Electronic Thesis and Dissertation Repository

Degree

Doctor of Philosophy

Program

Geology

Supervisor

Gordon R. Osinski

2nd Supervisor

Roberta L. Flemming

Joint Supervisor

3rd Supervisor

Edward A. Cloutis

Joint Supervisor

Abstract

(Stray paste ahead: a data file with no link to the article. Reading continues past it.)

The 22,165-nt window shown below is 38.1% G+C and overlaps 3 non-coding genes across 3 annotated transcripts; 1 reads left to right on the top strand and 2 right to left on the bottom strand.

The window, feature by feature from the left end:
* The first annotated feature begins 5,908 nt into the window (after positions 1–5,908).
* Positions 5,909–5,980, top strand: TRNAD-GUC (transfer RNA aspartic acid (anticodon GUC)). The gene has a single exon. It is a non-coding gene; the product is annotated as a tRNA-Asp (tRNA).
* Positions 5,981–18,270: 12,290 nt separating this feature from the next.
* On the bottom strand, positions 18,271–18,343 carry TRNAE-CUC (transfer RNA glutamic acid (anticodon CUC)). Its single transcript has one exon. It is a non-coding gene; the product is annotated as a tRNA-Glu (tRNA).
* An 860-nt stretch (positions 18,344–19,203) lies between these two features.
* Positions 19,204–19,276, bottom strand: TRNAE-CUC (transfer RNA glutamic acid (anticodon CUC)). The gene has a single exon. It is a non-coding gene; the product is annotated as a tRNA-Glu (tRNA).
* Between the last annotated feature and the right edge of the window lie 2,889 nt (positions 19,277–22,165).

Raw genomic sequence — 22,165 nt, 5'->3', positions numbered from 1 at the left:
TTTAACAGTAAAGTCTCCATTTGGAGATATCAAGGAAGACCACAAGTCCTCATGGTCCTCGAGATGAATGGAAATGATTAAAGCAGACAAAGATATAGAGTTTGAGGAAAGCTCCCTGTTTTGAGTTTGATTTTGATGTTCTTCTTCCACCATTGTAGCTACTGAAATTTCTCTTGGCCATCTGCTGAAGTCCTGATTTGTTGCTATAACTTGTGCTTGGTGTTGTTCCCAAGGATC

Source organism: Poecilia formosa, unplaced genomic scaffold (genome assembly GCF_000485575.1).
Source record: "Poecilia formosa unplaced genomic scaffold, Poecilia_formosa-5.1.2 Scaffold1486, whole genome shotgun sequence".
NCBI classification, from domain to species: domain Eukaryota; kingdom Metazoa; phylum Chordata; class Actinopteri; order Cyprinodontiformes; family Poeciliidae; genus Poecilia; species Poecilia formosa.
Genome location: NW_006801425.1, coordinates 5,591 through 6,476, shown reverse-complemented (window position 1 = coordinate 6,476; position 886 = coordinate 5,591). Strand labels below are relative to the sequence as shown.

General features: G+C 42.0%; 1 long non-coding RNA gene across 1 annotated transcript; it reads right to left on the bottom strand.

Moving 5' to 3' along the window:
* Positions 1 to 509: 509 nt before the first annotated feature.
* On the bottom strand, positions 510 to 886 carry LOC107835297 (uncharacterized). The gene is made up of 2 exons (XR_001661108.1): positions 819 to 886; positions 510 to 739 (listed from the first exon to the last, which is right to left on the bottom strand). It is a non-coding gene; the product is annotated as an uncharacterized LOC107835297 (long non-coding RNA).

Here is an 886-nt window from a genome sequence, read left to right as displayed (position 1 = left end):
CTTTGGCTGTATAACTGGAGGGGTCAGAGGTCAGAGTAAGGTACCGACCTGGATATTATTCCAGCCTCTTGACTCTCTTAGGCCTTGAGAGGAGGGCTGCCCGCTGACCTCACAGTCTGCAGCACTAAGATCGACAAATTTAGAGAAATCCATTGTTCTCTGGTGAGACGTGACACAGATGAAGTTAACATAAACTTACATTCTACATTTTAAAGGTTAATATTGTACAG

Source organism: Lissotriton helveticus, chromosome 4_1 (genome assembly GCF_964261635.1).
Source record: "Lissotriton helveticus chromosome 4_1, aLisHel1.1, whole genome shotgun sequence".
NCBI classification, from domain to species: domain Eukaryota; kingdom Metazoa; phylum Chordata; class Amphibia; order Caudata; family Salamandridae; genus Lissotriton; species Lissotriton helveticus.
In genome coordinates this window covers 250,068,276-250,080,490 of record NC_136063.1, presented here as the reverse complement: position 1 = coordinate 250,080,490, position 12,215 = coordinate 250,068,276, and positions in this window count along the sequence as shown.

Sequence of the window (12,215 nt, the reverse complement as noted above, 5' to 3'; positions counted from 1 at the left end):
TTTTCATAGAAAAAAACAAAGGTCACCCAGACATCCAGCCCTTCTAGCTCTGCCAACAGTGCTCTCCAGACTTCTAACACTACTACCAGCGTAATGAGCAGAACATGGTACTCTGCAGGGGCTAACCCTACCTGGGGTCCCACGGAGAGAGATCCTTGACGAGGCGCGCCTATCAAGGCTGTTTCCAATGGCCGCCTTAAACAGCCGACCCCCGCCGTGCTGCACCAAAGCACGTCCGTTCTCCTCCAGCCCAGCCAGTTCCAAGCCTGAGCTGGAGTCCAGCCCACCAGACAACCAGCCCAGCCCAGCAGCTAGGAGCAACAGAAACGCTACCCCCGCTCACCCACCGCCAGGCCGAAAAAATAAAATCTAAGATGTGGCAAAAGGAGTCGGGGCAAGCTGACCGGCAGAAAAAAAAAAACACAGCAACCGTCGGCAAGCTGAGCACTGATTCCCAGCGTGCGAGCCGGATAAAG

Spectroscopy, i.e., the measurement of electromagnetic radiation as a function of wavelength, is arguably the technique most responsible for the majority of what is collectively known about the composition of stars, the distances to galaxies, the age of the universe and so on. Spectroscopy is also the tool most used to discern the mineralogy of planetary bodies remotely. Measuring the speed at which a star is receding and its composition, or the composition of an interstellar cloud of gas are well understood uses of spectroscopy. When it comes to spectroscopies use to discern mineralogy, the scientific literature on the subject of the application of spectroscopy to the solid surfaces of asteroids and the nearby planets would lead one to conclude it too is as robust a measure as that of stellar composition or Doppler shift, although it is not. A number of properties of the target under investigation, namely, mineralogy, grain size, packing (i.e., loose grains versus consolidated rock), phase angle and temperature strongly affect the reflectance and emission spectrum of the common minerals encountered when interrogating planetary surfaces. These effects can be profound and significantly complicate our ability to robustly identify mineralogy when the properties of the surface are not known. The works herein address some of these issues, by firstly, providing a set of methods/functions and a set of guidelines for empirically curve fitting spectra in a robust and repeatable manner. Chapter 2 and its appendices were conceived in an effort to provide the spectroscopic community with a set of curve fitting tools, to be put freely in the hands of spectroscopists in the hopes that the community can see its way to providing fit metrics of spectra presented in the literature with transparency so the metrics can be widely understood and applied. Secondly, the methods presented in Chapter 2 were applied in Chapters 3 and 4 to the spectra of impact glasses and hydrothermal silicate evaporates to aid in their robust identification, and to the effects of significant grain size variation on the most common planetary surficial analogue materials pyroxene, olivine and basalt.


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